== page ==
La Chimera – A Lovely Film About Eccentric Hooligans

From the director of Happy as Lazzaro comes La Chimera, an award-winning melancholic adventure film. The film was screened at Stockfish this year and has received much appraisal for its excellent filmmaking accomplishments. In this magical tale, Alice Rohrwacher perfectly balances humour and beauty with its interesting characters and the alluring backdrop of Italy. 

In this tale of finding lost things, we follow Arthur, a crumpled English archaeologist back from jail searching for his late beloved Beniamina. Arthur reconnects with his wayward crew of tombaroli accomplices – a happy-go-lucky collective of itinerant grave-robbers who make a living from looting Etruscan tombs and fencing the ancient treasures they dig up. But Arthur is not interested in the artefacts, rather he is searching for a way back to Beniamina. Much like his love for Beniamina, Arthur cannot put a price on the valuable items he finds in the ground lost to time. He is not interested in making quick money like his fellow graverobbers, rather he sees the true value of these items, which is priceless.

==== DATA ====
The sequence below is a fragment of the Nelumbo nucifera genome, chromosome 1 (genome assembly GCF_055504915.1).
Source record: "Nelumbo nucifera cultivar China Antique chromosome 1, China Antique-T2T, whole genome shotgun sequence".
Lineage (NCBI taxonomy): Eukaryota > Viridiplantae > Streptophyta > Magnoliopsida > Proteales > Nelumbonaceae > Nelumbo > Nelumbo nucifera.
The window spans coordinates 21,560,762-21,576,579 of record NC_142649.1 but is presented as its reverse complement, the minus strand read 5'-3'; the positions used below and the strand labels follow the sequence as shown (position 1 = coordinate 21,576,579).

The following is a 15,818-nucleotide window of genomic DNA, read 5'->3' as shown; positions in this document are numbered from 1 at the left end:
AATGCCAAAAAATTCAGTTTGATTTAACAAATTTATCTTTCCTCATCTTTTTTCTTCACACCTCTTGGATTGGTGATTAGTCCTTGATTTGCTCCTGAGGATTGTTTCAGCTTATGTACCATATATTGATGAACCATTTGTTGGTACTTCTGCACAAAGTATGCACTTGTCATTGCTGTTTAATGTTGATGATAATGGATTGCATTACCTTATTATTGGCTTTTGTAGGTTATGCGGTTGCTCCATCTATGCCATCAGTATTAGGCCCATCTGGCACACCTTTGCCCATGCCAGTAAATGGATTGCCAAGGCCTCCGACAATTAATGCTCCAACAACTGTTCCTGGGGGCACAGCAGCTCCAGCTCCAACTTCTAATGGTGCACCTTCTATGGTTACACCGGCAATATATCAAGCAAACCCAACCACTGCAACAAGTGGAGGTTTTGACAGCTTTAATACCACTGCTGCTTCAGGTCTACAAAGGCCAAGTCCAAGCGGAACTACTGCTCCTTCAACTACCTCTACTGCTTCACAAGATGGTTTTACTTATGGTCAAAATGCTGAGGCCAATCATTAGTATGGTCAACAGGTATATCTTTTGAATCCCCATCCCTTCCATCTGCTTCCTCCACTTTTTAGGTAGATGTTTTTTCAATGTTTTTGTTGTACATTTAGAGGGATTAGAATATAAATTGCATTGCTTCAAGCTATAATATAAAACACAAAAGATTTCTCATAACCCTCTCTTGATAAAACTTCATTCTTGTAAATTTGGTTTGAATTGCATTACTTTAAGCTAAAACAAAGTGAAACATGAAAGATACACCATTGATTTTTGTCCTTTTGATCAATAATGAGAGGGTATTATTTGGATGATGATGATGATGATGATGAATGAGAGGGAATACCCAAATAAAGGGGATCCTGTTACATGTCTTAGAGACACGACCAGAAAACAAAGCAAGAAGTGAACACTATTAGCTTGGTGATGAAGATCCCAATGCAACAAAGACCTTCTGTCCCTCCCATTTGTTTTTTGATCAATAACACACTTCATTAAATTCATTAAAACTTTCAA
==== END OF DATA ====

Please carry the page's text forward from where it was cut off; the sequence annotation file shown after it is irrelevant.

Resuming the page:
It is not surprising that La Chimera won awards for its cinematography. Its rich and engaging visuals create a visual poem for viewers to submerge themselves in and experience the luscious scenery of Italy. The viewer is allowed to get lost in the film and follow the vibrant group of hooligans, joining in on their shenanigans. In between the bustling shots come intimate moments as Arthur lusts for his lost love. Arthur’s memories are framed as found film footage that capture fragments from his past, leaving the viewer to understand his delicate state without needing a single word to be uttered. 

Lively while at the same time meditative, this film is playful in its editing and perfectly balances drama and comedy by interrupting slower, meditative scenes with fast-paced slapstick comedy-esque montages. The film is not obvious in its plot and it does not need to be. It asks the viewer to read between the lines and interpret the symbolic shots and lyrical story for themselves like you would a poem. 

This stunning film leaves you with a melancholic happiness, in a state of contentedness without knowing all the details or needing to know them. It has everything you want in a film from humour and interesting characters to creative editing and intimate moments all neatly enveloped in a beautiful package.


– Written by Stefanía Stefánsdóttir

The screening was supported by the Instituto Italiano de Cultura.